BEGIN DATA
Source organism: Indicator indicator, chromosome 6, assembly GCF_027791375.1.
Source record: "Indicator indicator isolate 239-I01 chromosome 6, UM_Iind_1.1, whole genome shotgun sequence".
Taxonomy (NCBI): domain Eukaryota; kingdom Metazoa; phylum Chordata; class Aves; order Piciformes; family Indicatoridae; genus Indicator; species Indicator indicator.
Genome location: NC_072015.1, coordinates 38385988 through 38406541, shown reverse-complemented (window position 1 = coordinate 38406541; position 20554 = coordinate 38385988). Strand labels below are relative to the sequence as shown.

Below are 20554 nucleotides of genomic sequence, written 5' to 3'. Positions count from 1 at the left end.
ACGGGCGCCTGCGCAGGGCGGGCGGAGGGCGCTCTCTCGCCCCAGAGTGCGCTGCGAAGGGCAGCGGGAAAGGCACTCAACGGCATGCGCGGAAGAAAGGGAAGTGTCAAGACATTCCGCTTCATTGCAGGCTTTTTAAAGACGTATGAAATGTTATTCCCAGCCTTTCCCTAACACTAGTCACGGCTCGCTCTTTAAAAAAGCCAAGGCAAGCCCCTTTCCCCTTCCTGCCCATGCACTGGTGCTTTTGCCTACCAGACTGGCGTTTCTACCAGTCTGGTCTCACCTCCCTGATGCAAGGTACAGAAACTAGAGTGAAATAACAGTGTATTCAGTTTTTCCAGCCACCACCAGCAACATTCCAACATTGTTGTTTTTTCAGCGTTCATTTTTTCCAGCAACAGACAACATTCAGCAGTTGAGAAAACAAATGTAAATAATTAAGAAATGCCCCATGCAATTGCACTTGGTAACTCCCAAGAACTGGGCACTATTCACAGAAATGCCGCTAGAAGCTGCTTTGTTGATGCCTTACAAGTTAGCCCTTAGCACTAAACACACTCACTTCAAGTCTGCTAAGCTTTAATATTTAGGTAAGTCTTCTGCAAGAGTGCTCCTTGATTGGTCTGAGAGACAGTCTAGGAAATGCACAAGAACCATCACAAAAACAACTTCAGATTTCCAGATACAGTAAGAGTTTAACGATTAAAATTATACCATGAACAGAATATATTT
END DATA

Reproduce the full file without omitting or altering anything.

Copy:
Source organism: Indicator indicator, chromosome 6, assembly GCF_027791375.1.
Source record: "Indicator indicator isolate 239-I01 chromosome 6, UM_Iind_1.1, whole genome shotgun sequence".
Taxonomy (NCBI): domain Eukaryota; kingdom Metazoa; phylum Chordata; class Aves; order Piciformes; family Indicatoridae; genus Indicator; species Indicator indicator.
Genome location: NC_072015.1, coordinates 38385988 through 38406541, shown reverse-complemented (window position 1 = coordinate 38406541; position 20554 = coordinate 38385988). Strand labels below are relative to the sequence as shown.

Below are 20554 nucleotides of genomic sequence, written 5' to 3'. Positions count from 1 at the left end.
ACGGGCGCCTGCGCAGGGCGGGCGGAGGGCGCTCTCTCGCCCCAGAGTGCGCTGCGAAGGGCAGCGGGAAAGGCACTCAACGGCATGCGCGGAAGAAAGGGAAGTGTCAAGACATTCCGCTTCATTGCAGGCTTTTTAAAGACGTATGAAATGTTATTCCCAGCCTTTCCCTAACACTAGTCACGGCTCGCTCTTTAAAAAAGCCAAGGCAAGCCCCTTTCCCCTTCCTGCCCATGCACTGGTGCTTTTGCCTACCAGACTGGCGTTTCTACCAGTCTGGTCTCACCTCCCTGATGCAAGGTACAGAAACTAGAGTGAAATAACAGTGTATTCAGTTTTTCCAGCCACCACCAGCAACATTCCAACATTGTTGTTTTTTCAGCGTTCATTTTTTCCAGCAACAGACAACATTCAGCAGTTGAGAAAACAAATGTAAATAATTAAGAAATGCCCCATGCAATTGCACTTGGTAACTCCCAAGAACTGGGCACTATTCACAGAAATGCCGCTAGAAGCTGCTTTGTTGATGCCTTACAAGTTAGCCCTTAGCACTAAACACACTCACTTCAAGTCTGCTAAGCTTTAATATTTAGGTAAGTCTTCTGCAAGAGTGCTCCTTGATTGGTCTGAGAGACAGTCTAGGAAATGCACAAGAACCATCACAAAAACAACTTCAGATTTCCAGATACAGTAAGAGTTTAACGATTAAAATTATACCATGAACAGAATATATTT